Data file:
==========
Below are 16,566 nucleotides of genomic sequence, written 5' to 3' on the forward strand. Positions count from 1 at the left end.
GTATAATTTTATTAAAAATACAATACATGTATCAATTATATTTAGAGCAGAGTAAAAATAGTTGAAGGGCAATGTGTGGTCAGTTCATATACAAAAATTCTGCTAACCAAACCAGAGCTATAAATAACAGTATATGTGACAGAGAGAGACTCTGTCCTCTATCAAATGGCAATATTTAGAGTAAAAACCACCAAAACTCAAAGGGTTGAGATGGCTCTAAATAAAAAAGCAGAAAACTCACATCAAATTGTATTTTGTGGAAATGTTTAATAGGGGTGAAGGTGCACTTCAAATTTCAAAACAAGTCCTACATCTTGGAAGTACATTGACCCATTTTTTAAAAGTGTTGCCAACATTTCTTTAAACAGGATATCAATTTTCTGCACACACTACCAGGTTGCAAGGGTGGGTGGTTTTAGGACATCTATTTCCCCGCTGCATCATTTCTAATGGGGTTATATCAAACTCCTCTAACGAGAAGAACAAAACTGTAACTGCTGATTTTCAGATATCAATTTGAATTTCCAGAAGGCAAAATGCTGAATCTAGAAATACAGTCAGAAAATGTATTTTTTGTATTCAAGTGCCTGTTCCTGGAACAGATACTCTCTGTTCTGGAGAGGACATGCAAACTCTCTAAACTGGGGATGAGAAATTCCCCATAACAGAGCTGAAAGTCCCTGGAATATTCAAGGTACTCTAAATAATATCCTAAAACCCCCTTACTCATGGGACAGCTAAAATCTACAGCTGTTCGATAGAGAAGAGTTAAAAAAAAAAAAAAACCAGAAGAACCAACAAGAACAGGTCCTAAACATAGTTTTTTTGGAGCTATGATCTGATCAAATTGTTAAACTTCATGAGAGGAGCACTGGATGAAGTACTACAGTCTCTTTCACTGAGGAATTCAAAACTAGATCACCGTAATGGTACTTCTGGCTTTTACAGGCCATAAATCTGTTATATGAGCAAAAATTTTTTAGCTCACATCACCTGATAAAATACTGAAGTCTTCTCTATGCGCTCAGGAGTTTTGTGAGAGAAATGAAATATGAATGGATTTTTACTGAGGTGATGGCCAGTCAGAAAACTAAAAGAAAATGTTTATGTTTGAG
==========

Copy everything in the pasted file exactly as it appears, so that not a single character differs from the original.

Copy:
Below are 16,566 nucleotides of genomic sequence, written 5' to 3' on the forward strand. Positions count from 1 at the left end.
GTATAATTTTATTAAAAATACAATACATGTATCAATTATATTTAGAGCAGAGTAAAAATAGTTGAAGGGCAATGTGTGGTCAGTTCATATACAAAAATTCTGCTAACCAAACCAGAGCTATAAATAACAGTATATGTGACAGAGAGAGACTCTGTCCTCTATCAAATGGCAATATTTAGAGTAAAAACCACCAAAACTCAAAGGGTTGAGATGGCTCTAAATAAAAAAGCAGAAAACTCACATCAAATTGTATTTTGTGGAAATGTTTAATAGGGGTGAAGGTGCACTTCAAATTTCAAAACAAGTCCTACATCTTGGAAGTACATTGACCCATTTTTTAAAAGTGTTGCCAACATTTCTTTAAACAGGATATCAATTTTCTGCACACACTACCAGGTTGCAAGGGTGGGTGGTTTTAGGACATCTATTTCCCCGCTGCATCATTTCTAATGGGGTTATATCAAACTCCTCTAACGAGAAGAACAAAACTGTAACTGCTGATTTTCAGATATCAATTTGAATTTCCAGAAGGCAAAATGCTGAATCTAGAAATACAGTCAGAAAATGTATTTTTTGTATTCAAGTGCCTGTTCCTGGAACAGATACTCTCTGTTCTGGAGAGGACATGCAAACTCTCTAAACTGGGGATGAGAAATTCCCCATAACAGAGCTGAAAGTCCCTGGAATATTCAAGGTACTCTAAATAATATCCTAAAACCCCCTTACTCATGGGACAGCTAAAATCTACAGCTGTTCGATAGAGAAGAGTTAAAAAAAAAAAAAAACCAGAAGAACCAACAAGAACAGGTCCTAAACATAGTTTTTTTGGAGCTATGATCTGATCAAATTGTTAAACTTCATGAGAGGAGCACTGGATGAAGTACTACAGTCTCTTTCACTGAGGAATTCAAAACTAGATCACCGTAATGGTACTTCTGGCTTTTACAGGCCATAAATCTGTTATATGAGCAAAAATTTTTTAGCTCACATCACCTGATAAAATACTGAAGTCTTCTCTATGCGCTCAGGAGTTTTGTGAGAGAAATGAAATATGAATGGATTTTTACTGAGGTGATGGCCAGTCAGAAAACTAAAAGAAAATGTTTATGTTTGAG